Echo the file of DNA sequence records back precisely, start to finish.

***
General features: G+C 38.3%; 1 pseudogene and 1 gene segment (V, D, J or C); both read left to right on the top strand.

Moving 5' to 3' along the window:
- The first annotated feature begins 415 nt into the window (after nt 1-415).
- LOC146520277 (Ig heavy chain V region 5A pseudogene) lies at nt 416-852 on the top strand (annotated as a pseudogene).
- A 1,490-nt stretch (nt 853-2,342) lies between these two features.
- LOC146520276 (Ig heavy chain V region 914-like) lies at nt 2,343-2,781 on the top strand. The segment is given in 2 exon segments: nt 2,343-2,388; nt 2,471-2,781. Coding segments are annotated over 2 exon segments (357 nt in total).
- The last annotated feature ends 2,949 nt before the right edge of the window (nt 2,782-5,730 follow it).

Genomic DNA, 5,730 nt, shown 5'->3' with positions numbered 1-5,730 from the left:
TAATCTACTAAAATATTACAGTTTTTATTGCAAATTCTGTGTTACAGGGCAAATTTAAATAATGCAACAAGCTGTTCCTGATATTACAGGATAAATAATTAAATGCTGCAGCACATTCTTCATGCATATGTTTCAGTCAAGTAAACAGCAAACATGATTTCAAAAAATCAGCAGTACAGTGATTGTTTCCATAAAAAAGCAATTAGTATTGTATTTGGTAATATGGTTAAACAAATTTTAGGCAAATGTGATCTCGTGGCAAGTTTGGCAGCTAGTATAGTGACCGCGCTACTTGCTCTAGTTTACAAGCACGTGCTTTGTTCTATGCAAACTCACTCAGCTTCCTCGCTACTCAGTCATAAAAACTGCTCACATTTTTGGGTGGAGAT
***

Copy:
General features: G+C 38.3%; 1 pseudogene and 1 gene segment (V, D, J or C); both read left to right on the top strand.

Moving 5' to 3' along the window:
- The first annotated feature begins 415 nt into the window (after nt 1-415).
- LOC146520277 (Ig heavy chain V region 5A pseudogene) lies at nt 416-852 on the top strand (annotated as a pseudogene).
- A 1,490-nt stretch (nt 853-2,342) lies between these two features.
- LOC146520276 (Ig heavy chain V region 914-like) lies at nt 2,343-2,781 on the top strand. The segment is given in 2 exon segments: nt 2,343-2,388; nt 2,471-2,781. Coding segments are annotated over 2 exon segments (357 nt in total).
- The last annotated feature ends 2,949 nt before the right edge of the window (nt 2,782-5,730 follow it).

Genomic DNA, 5,730 nt, shown 5'->3' with positions numbered 1-5,730 from the left:
TAATCTACTAAAATATTACAGTTTTTATTGCAAATTCTGTGTTACAGGGCAAATTTAAATAATGCAACAAGCTGTTCCTGATATTACAGGATAAATAATTAAATGCTGCAGCACATTCTTCATGCATATGTTTCAGTCAAGTAAACAGCAAACATGATTTCAAAAAATCAGCAGTACAGTGATTGTTTCCATAAAAAAGCAATTAGTATTGTATTTGGTAATATGGTTAAACAAATTTTAGGCAAATGTGATCTCGTGGCAAGTTTGGCAGCTAGTATAGTGACCGCGCTACTTGCTCTAGTTTACAAGCACGTGCTTTGTTCTATGCAAACTCACTCAGCTTCCTCGCTACTCAGTCATAAAAACTGCTCACATTTTTGGGTGGAGAT